Supervising killings, planning attacks and distributing food rations to Interahamwe militia, were part of Sadi Bugingo’s undertakings during the 1994 Genocide against the Tutsi, a survivor alleges.
The Norwegian Police, on Tuesday, arrested Bugingo who was indicted by the Rwandan prosecution through the Genocide Fugitives Tracking Unit.
In the then Kibungo Prefecture, now Ngoma District, where he was allegedly a high profile militia member, Interahamwe gangs returned from their day’s ‘work’ to give him, and two others, reports on who was killed and who was still alive, or unaccounted for.
Thorough plans would then be crafted, for the next day’s ‘work’.
MP Charles Kamanda survived the Kibungo mass executions and lives to tell the evil.
“A report was usually submitted to three people –Etienne Nzabonimana, Habimana, alias Cyasa, and Bugingo,” Kamanda recounts.
“These were the big shots who were given the names figures of those killed, then they arranged for the day’s food and planned the next day’s attacks. Clearly, he was among the leaders of the Interahamwe.”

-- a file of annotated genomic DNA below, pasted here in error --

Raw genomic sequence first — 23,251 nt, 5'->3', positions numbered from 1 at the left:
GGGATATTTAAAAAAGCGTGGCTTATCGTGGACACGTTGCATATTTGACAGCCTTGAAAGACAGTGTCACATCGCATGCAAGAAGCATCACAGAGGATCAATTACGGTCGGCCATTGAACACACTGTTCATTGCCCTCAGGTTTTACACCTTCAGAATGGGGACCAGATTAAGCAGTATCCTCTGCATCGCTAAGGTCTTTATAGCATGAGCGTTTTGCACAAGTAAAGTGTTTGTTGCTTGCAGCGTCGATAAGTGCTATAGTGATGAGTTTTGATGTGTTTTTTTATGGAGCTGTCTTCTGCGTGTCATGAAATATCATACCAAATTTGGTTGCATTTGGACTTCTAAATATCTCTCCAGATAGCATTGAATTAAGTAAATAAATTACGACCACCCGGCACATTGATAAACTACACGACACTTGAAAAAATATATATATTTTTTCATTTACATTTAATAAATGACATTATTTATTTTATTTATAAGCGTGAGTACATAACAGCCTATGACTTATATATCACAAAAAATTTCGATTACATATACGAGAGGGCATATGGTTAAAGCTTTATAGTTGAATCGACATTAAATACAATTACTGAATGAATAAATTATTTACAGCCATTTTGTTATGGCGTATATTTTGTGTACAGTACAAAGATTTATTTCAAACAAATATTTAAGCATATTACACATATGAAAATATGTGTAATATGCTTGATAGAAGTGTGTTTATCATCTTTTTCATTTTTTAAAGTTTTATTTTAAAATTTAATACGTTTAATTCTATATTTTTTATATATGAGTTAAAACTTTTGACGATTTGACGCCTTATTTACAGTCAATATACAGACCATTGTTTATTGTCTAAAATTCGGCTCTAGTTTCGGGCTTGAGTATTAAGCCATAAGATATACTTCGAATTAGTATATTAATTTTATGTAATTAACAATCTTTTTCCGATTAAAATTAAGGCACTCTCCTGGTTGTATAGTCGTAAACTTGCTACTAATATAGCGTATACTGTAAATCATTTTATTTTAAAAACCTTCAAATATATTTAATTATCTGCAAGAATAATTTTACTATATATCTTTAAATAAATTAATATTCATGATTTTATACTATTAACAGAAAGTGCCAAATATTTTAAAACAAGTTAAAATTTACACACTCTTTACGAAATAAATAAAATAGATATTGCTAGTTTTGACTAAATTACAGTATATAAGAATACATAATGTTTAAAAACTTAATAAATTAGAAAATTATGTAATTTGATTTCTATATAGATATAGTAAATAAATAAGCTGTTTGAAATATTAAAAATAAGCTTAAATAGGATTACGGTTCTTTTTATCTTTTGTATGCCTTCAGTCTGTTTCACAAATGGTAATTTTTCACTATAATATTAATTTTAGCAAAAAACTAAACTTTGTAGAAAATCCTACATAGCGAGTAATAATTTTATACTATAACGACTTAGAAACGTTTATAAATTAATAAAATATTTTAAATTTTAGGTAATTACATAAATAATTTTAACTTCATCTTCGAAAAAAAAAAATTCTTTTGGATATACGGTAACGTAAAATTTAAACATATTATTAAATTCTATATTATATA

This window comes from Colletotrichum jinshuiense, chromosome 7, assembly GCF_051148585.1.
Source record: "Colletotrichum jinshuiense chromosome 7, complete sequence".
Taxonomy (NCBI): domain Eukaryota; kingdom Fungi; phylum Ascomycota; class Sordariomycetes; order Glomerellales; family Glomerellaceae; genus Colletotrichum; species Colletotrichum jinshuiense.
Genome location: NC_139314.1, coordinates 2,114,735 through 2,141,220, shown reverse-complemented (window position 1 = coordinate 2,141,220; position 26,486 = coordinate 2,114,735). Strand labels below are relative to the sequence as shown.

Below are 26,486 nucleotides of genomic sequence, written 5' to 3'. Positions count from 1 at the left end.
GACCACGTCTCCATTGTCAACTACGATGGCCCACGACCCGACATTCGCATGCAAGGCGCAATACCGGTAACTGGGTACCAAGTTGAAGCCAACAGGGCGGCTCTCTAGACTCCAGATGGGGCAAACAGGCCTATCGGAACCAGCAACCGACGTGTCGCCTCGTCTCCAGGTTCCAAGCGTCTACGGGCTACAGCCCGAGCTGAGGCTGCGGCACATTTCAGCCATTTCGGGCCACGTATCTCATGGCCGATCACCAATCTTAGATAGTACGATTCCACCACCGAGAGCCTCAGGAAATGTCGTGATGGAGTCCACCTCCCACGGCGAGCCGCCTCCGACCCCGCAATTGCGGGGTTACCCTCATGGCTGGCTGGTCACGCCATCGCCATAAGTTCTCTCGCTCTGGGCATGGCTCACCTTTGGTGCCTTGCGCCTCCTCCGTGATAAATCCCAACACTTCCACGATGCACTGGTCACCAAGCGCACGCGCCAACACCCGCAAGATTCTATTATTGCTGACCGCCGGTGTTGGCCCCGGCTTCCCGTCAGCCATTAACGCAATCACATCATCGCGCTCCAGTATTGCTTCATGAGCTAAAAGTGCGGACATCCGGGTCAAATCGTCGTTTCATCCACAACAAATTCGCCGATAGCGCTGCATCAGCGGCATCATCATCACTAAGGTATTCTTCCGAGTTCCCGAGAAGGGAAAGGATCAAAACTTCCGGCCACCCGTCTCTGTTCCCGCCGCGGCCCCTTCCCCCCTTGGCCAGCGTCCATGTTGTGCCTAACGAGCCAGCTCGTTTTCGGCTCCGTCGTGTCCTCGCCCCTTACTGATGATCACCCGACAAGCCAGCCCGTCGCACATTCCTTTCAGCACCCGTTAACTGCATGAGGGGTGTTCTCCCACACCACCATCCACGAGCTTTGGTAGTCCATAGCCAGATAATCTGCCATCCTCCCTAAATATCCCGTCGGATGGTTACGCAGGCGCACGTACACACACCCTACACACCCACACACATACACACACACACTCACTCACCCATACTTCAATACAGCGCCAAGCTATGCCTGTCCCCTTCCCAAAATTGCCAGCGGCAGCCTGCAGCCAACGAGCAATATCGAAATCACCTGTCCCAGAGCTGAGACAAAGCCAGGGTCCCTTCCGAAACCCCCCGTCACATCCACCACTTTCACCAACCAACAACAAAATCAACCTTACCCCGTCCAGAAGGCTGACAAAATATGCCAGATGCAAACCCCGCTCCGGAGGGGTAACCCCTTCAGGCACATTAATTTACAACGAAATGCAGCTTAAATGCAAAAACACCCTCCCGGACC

Nzabonimana is believed to be in Belgium, while Habimana is supposedly serving time in Kibungo prison.
Kamanda remembers when the Interahamwe militia formed extended lines, armed with various weapons, including grenades, moved into bushes and gullies to hunt and kill the hiding Tutsi.
“People like Bugingo did not go to the bush. They would supervise. I remember Bugingo moved in a Suzuki vehicle. Not onr hour passed without him driving by as he monitored along the one street of Kibungo town,” said Kamanda.
“Sometime in mid April, we fought a battle against the Interahamwe, but eventually lost. We fought using bricks, stones and sticks. We really hit them and they fled. And then we wondered, ‘have we really won, or are they going to come back?”
The Interahamwe eventually came back, with soldiers and grenades.
“They threw grenades and when we heard the explosions, we scampered into the bush.
We were only lucky because it was getting dark” Kamanda said:Days later, on April 26, the then advancing Rwanda Patriotic Army (RPA) rescued him, his wife, and many others.
Since 2001, Bugingo has been living in the Norwegian city of Bergen with his wife and three children.
He works as a cleaner in a mall.